According to Liu’s modeling results, sea ice loss could drive strong El Niños via changes in the movement of both winds and water. Firstly, without the Arctic Ocean summer ice cover, those northern waters could transfer more of their heat energy to the atmosphere, intensifying a low-pressure system off the coast of Alaska called the Aleutian Low. The strengthened winds around the Aleutian Low would then blow against the Trade Winds that typically push warm water west near the equator, allowing it to “slosh” back into the eastern Pacific, where El Niños form.
Secondly, the Arctic Ocean will become less cold without summer ice to reflect sunlight back to space, slowing the poleward movement of warm water out of the eastern Pacific. “The Arctic can say to the tropics, ‘you can keep the heat,’ so we have tremendous heat buildup in the tropics,” Liu explained.
Although the Nature Communications study ran two different sets of models to confirm its results, these models come from the same family. The next step in the research will be to try to replicate the connection between sea ice loss and El Niño using different climate models and different future emissions scenarios, according to professor James Screen, a sea ice and modeling expert at the University of Exeter who was not involved in the study.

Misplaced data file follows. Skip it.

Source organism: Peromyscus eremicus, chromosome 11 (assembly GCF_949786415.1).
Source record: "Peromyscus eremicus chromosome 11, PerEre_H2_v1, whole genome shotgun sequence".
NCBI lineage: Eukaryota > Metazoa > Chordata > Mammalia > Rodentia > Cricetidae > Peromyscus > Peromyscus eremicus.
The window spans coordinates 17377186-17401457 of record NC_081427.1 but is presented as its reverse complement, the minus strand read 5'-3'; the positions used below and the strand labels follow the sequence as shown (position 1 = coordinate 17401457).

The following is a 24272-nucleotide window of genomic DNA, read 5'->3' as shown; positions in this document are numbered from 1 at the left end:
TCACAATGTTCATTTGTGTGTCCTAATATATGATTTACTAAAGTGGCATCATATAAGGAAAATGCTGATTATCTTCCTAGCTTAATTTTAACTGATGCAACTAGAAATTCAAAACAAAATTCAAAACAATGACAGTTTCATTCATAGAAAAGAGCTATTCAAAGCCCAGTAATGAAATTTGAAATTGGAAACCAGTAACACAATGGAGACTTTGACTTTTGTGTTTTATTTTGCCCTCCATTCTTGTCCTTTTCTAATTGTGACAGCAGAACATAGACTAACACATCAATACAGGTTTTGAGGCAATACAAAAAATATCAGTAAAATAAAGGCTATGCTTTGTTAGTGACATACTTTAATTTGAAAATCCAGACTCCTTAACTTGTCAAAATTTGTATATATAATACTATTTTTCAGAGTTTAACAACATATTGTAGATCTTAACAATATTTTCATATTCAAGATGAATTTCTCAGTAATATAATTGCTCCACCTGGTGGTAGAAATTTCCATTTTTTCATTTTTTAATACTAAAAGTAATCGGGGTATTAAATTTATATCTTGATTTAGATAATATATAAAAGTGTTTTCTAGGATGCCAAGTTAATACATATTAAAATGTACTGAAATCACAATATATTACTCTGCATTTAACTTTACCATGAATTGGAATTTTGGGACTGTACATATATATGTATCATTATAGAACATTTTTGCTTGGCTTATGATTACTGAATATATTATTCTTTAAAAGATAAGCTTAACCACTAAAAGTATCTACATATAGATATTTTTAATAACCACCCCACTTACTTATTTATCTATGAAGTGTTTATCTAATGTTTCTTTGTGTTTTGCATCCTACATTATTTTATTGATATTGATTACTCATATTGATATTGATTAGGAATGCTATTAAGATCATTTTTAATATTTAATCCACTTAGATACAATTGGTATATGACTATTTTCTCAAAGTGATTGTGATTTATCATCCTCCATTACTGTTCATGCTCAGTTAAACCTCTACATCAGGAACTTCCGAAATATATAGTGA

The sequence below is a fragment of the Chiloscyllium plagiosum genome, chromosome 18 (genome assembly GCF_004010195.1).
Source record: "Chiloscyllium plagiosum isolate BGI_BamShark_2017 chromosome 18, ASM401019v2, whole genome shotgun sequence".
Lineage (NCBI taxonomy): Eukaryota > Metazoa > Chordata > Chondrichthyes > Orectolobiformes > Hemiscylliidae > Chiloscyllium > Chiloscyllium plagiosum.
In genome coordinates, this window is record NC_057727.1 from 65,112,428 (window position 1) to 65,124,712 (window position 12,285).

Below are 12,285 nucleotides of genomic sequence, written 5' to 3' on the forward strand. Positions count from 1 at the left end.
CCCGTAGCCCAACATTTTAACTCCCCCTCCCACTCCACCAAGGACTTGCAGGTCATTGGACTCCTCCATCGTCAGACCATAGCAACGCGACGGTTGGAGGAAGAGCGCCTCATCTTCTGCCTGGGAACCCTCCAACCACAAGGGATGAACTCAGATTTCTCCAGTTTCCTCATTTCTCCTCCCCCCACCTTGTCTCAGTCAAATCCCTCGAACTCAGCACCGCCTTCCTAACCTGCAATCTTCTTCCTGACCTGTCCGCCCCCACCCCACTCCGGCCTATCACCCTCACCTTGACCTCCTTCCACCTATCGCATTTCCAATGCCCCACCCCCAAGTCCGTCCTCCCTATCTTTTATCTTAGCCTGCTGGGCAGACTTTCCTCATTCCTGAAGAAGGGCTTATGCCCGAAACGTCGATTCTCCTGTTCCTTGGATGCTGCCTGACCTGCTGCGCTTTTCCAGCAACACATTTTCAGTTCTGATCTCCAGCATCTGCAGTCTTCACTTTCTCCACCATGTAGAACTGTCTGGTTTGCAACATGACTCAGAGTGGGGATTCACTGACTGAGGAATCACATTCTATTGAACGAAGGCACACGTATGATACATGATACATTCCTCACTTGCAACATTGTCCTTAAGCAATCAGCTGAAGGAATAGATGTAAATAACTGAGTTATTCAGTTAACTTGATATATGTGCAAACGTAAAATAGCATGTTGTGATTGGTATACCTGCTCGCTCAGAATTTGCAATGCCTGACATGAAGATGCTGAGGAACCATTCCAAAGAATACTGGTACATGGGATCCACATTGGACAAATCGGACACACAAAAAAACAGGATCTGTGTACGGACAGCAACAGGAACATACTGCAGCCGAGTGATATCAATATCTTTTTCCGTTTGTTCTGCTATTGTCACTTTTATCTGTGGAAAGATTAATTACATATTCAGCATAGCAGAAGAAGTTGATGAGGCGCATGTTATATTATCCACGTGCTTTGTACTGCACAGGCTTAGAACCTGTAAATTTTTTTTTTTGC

Screen noted that Liu’s modeling was done using the RCP 8.5 high carbon emissions scenario, which assumes global warming of 4 to 5 degrees Celsius by 2100, even higher than the 3.2°C predicted if the world’s nations meet their current carbon emission reduction pledges under the Paris Climate Agreement. Each fraction of a degree of warming that the world can avoid likely decreases the chances that Arctic sea ice will disappear completely every summer and that stronger El Niños will become more frequent.
“1.6, 1.7, 1.8, even 2 degrees C [of warming] is going to be a damn sight better than 4 degrees,” Screen said. “There would still be some effect of sea ice loss on El Niños, but it might not be as pronounced as the results [modeled] here.”
An ice-free Arctic could have many other impacts, recent research has shown. A paper published in Science last month found that the western Arctic Ocean is acidifying three to four times faster than other ocean basins due to escalating ice loss, according to data from 47 research voyages between 1994 and 2020. Open water exposed to the air by receding ice absorbs more carbon dioxide, which increases acidity. This effect could corrode the shells of mollusks and other invertebrates, although more research on these impacts is needed.
This summer, a climate modeling study published in Weather and Climate Extremes showed that the melting of sea ice in the Greenland Sea, which normally “shields” Norway’s Svalbard archipelago from moist air originating further south, has increased the likelihood of extreme precipitation in the islands. Deluges like one that caused a landslide onto a road in Longyearbyen in 2016 are going to get more common as sea ice continues to decline, the study predicted.
“The climate crisis is here today. It’s affecting people today, it’s affecting ecosystems today, and it’s piling on,” Francis said. “We’ve really got to get on the stick and do whatever we can to slow it down.”